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Response to stillcool (Original post)

Wed Aug 19, 2020, 08:30 AM

14. I see a pattern, and Susan Collins


How Susan Collins engineered the postal service disaster she’s now protesting
Published 1 min ago on August 19, 2020By Eric Cortellessa, The Washington Monthly

https://www.rawstory.com/2020/08/how-susan-collins-engineered-the-postal-service-disaster-shes-now-protesting/
As it turns out, Collins is actually one of the members of Congress most responsible for the Postal Service’s devastation. Long before DeJoy started manipulating the USPS, Collins was at the forefront of a bill that crippled the agency’s finances.

In 2005, she sponsored and introduced legislation, the Postal Accountability and Enhancement Act (PAEA), that required the USPS to pre-pay the next 50 years worth of health and retirement benefits for all of its employees—a rule that no other federal agency must follow. As chair of the Senate oversight panel at the time, she shepherded the bill’s passage, along with her House GOP counterpart Tom Davis, during a lame-duck session of Congress. It passed by a voice vote without any objections—a maneuver that gave members little time to consider what they were doing.

To meet the mandate for prefunding USPS’s health and retirement benefits, the measure required the Postal Service to place roughly $5.5 billion into a pension fund every year between 2007 and 2016, followed by sizable additional payments, making it impossible for the institution to run a profit. To make it even harder for the USPS to make money, the law prohibited the agency from any new activities outside of delivering mail. In an essay for the Washington Monthly last year, New Jersey Congressman Bill Pascrell, who voted for the bill, called it “one of the worst pieces of legislation Congress has passed in a generation.”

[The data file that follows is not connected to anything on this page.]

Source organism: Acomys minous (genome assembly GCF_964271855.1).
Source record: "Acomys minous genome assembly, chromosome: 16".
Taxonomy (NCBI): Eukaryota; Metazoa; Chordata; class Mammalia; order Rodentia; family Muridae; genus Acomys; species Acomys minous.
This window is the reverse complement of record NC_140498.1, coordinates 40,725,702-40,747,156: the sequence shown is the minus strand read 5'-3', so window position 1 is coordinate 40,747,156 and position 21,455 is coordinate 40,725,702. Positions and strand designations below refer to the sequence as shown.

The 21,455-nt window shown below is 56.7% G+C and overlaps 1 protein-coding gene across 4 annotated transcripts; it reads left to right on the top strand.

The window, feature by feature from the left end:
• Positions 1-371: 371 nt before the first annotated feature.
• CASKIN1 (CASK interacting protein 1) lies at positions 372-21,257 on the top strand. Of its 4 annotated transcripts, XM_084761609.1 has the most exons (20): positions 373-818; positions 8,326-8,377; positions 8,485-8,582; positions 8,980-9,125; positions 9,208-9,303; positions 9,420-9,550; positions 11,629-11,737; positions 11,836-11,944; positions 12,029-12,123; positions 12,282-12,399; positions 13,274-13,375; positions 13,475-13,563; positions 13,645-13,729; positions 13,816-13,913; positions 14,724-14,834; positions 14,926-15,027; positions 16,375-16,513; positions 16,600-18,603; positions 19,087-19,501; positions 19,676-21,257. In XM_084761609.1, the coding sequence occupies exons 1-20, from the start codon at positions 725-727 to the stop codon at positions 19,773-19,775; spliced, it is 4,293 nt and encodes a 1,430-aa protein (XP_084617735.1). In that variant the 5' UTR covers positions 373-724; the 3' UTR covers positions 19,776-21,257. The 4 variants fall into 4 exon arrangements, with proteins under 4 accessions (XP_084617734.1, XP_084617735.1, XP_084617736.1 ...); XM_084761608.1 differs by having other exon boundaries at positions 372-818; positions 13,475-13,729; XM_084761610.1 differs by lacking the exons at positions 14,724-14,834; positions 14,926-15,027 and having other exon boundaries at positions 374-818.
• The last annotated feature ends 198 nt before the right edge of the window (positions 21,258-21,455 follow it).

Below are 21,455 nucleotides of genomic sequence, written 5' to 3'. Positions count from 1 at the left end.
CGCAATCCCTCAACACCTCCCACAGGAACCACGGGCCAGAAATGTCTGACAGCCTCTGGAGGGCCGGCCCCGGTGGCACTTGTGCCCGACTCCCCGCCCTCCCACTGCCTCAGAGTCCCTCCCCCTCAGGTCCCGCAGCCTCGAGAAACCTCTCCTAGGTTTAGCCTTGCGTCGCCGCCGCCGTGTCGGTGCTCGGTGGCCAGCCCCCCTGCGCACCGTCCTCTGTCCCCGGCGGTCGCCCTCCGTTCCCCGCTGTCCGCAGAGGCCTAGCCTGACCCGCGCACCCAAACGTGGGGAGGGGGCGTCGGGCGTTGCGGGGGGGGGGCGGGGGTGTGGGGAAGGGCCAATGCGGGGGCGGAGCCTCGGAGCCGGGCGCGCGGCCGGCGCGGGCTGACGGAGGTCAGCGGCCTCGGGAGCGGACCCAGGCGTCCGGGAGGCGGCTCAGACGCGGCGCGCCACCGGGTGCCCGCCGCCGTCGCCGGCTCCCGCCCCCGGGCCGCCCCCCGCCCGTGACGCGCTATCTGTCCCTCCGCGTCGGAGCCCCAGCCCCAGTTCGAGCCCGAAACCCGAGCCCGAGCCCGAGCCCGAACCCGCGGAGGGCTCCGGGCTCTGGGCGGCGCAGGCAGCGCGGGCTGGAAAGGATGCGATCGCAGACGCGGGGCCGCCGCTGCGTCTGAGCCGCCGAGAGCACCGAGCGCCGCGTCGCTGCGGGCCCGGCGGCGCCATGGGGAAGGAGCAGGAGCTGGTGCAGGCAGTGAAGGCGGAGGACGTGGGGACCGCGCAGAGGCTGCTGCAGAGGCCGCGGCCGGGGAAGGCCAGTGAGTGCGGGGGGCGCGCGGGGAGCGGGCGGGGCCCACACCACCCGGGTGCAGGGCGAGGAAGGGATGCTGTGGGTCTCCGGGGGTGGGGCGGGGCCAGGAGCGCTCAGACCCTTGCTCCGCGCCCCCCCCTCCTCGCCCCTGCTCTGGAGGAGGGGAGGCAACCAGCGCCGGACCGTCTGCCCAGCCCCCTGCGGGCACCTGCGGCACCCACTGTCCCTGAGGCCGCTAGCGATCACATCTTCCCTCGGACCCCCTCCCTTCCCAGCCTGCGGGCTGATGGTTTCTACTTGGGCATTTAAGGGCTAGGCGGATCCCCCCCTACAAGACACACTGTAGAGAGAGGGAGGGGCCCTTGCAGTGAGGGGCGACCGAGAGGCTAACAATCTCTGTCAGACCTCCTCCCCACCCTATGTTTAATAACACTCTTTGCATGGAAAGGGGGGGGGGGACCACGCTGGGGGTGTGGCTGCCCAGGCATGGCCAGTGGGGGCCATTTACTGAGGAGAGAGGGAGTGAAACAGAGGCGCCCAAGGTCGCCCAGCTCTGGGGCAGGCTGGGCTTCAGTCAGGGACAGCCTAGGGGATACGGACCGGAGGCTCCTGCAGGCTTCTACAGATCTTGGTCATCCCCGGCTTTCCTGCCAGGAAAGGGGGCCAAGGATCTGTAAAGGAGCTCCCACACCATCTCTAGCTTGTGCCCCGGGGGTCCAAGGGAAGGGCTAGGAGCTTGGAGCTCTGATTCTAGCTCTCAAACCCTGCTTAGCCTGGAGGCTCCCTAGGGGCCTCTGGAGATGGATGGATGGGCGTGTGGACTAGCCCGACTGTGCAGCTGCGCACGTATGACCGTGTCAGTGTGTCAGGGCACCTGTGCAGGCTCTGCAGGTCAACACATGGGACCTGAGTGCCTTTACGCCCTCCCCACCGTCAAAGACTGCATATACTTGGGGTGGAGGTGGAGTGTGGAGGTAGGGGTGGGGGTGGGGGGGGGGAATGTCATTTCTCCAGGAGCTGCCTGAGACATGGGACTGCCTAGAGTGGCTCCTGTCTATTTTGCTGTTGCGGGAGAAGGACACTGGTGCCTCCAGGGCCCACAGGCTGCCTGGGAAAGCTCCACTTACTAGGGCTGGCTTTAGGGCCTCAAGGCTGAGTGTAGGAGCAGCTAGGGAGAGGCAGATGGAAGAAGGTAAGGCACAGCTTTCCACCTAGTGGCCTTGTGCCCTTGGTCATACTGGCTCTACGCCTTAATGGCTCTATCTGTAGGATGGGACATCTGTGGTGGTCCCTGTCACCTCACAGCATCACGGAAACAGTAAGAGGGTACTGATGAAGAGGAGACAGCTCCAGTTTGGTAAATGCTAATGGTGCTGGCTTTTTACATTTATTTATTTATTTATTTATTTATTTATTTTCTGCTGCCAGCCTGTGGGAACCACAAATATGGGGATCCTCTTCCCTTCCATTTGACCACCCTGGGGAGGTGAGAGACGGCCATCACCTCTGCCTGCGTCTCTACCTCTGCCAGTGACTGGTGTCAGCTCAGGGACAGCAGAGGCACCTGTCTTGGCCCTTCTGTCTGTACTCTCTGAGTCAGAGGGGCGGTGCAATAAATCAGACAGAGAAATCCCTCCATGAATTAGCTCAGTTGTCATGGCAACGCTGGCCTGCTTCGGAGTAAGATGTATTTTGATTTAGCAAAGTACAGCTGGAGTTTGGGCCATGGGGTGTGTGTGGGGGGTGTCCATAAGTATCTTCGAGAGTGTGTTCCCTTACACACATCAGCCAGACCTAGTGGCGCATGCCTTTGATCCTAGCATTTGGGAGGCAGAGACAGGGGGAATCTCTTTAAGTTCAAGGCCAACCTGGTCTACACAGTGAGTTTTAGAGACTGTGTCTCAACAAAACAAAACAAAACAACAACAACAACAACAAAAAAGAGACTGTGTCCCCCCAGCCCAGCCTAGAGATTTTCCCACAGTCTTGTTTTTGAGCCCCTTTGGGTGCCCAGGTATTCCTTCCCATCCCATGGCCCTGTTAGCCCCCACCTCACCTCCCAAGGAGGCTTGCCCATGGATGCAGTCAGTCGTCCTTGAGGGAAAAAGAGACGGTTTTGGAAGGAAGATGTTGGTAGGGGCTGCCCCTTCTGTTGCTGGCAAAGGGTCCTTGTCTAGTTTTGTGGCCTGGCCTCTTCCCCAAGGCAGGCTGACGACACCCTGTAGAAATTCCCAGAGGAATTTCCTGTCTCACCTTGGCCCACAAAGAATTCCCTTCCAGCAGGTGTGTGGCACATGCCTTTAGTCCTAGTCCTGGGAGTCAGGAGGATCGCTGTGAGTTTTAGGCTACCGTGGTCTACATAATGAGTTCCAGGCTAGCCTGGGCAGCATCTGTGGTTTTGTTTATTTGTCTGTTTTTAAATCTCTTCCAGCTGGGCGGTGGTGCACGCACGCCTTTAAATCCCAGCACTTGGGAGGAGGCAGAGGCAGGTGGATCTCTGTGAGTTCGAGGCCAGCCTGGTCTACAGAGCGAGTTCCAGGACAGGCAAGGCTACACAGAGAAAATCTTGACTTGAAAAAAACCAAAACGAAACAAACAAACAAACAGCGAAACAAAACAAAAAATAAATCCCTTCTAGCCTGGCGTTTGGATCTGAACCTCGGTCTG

That’s because it saddled the institution with debt that no other government agency—or private company—is responsible for. At the same time, it effectively blocked the USPS from taking advantage of new opportunities to provide services and garner revenue when it needed to make up for losses stemming from declines in first-class mail due to the rise of the Internet and email.

Now, the post currently has $160.9 billion in debt, of which $119.3 billion is the result of pre-funding retiree benefits. That was by design. As Pascrell wrote, “To argue that the Postal Service needs to be privatized, conservatives need to show that it is dysfunctional, and there’s no better way to do that than by weighing the agency down with impossible financial obligations.”



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